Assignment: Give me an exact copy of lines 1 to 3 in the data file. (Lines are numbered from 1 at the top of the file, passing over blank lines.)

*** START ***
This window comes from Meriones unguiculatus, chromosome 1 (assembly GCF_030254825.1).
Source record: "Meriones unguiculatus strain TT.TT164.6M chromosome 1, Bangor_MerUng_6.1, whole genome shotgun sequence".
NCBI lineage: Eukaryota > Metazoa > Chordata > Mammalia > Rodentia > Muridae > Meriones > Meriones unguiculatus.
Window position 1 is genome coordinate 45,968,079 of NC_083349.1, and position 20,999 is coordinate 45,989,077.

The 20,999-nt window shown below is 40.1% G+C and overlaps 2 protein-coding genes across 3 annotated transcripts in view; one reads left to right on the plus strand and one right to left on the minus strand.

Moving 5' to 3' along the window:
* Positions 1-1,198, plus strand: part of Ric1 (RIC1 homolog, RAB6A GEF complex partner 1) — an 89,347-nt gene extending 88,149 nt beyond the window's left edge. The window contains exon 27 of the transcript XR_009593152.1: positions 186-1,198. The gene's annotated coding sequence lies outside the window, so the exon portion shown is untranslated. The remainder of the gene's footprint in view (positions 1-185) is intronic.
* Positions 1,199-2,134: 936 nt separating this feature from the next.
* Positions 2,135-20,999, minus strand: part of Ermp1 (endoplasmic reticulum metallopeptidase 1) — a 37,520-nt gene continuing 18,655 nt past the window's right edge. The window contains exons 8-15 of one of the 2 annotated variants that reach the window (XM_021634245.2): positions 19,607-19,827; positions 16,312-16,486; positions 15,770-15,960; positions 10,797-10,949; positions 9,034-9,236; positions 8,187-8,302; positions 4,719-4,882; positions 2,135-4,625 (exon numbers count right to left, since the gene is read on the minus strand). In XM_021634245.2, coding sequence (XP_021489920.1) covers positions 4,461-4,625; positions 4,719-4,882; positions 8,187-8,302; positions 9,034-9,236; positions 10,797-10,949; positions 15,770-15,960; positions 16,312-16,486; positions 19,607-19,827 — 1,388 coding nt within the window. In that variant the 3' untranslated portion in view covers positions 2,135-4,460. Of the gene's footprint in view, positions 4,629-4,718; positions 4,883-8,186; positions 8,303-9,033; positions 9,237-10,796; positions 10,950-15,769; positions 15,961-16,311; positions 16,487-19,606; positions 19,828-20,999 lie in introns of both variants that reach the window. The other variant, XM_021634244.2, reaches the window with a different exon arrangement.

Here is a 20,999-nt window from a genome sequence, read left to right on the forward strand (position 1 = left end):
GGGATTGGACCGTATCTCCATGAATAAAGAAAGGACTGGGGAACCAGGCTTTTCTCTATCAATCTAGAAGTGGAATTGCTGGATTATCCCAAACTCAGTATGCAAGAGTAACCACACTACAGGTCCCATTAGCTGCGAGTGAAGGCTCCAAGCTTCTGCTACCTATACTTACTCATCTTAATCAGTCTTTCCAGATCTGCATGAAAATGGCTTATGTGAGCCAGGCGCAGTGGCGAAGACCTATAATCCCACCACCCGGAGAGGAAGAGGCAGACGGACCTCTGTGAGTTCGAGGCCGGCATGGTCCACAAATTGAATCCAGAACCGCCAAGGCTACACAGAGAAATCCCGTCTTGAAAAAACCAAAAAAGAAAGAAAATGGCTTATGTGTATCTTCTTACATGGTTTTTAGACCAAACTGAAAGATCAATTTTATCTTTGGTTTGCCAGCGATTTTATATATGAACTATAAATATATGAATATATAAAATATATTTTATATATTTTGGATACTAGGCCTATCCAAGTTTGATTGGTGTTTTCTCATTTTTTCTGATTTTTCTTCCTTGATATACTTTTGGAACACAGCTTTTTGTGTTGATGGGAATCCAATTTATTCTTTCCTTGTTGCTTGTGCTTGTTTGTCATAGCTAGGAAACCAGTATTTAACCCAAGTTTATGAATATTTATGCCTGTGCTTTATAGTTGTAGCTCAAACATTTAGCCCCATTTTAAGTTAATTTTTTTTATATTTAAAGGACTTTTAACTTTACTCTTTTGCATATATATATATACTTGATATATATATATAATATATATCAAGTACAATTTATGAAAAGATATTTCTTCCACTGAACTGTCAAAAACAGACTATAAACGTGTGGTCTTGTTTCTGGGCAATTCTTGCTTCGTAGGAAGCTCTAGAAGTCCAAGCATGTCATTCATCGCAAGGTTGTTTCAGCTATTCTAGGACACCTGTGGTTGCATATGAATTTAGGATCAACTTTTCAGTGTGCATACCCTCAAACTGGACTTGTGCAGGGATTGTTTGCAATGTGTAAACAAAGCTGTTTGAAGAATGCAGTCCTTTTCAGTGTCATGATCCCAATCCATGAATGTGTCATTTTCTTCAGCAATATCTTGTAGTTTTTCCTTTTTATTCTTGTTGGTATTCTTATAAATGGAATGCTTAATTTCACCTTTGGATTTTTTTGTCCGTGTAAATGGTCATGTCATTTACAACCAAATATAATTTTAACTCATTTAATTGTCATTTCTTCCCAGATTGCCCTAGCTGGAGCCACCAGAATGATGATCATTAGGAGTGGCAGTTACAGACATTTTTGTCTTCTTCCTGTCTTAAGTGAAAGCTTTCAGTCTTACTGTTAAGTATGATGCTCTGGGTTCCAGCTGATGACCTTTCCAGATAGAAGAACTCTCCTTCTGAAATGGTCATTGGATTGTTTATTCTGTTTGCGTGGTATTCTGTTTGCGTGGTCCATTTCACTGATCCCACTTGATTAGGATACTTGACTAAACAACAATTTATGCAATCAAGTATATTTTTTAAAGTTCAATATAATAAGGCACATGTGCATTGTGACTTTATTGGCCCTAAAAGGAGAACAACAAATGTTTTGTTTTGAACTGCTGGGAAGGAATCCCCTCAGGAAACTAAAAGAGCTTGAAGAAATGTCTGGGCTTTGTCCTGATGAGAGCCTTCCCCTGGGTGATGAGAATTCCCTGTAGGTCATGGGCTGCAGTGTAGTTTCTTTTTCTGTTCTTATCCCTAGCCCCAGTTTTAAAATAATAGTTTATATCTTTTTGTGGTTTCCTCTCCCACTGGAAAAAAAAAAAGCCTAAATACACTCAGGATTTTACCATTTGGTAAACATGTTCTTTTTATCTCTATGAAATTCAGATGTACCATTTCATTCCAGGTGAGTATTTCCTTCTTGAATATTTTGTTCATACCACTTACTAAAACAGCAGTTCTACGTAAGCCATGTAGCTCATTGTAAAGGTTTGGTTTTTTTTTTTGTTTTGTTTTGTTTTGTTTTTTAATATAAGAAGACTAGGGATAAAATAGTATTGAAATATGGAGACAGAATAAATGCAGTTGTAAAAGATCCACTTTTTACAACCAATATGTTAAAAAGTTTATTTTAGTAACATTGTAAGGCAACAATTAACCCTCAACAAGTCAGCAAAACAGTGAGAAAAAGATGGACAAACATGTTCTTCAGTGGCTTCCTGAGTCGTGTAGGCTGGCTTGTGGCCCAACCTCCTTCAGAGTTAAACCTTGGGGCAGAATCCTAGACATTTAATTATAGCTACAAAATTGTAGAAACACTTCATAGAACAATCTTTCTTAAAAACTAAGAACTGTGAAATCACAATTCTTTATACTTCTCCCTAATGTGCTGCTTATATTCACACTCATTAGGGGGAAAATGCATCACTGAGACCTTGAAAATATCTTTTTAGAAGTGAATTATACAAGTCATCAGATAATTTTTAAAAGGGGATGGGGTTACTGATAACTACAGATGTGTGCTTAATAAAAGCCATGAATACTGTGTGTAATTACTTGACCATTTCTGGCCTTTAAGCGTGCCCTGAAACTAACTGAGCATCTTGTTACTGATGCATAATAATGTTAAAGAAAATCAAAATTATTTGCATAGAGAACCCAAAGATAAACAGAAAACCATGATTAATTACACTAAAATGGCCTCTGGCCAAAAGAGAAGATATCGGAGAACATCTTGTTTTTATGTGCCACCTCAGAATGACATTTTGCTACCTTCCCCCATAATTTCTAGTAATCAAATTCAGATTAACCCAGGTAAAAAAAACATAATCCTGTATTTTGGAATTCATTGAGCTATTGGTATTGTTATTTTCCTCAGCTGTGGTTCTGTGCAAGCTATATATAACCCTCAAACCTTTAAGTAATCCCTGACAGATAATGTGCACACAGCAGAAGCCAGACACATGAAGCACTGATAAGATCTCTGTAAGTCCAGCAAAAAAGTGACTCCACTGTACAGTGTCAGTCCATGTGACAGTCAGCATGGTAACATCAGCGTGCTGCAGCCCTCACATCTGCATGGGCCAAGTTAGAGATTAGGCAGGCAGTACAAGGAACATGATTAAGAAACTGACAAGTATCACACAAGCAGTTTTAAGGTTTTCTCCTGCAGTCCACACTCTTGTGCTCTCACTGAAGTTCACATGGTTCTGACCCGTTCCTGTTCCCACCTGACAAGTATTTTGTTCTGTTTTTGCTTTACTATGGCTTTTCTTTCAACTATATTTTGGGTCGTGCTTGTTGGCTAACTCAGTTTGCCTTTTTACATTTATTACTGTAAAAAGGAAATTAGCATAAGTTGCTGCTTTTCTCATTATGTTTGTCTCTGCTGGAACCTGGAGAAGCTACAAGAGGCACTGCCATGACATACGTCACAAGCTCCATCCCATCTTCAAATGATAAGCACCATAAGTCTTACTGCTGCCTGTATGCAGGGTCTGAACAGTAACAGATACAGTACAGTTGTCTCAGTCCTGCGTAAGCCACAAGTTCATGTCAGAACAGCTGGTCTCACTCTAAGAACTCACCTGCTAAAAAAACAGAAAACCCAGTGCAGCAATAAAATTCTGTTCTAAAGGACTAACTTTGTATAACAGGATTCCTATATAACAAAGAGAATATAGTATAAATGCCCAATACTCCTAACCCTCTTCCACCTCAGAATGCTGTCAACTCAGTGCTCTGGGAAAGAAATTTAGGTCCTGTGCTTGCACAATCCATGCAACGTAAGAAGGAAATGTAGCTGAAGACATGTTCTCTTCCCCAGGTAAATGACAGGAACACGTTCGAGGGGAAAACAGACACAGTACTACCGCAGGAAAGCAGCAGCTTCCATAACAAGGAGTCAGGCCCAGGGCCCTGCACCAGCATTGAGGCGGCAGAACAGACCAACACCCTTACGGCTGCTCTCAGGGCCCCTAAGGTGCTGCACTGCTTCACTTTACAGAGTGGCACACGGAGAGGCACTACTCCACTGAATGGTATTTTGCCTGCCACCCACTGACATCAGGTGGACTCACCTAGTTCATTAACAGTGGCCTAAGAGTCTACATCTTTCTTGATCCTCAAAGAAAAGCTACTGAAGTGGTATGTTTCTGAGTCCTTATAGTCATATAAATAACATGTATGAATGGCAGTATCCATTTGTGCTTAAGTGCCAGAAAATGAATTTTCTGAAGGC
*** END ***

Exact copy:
This window comes from Meriones unguiculatus, chromosome 1 (assembly GCF_030254825.1).
Source record: "Meriones unguiculatus strain TT.TT164.6M chromosome 1, Bangor_MerUng_6.1, whole genome shotgun sequence".
NCBI lineage: Eukaryota > Metazoa > Chordata > Mammalia > Rodentia > Muridae > Meriones > Meriones unguiculatus.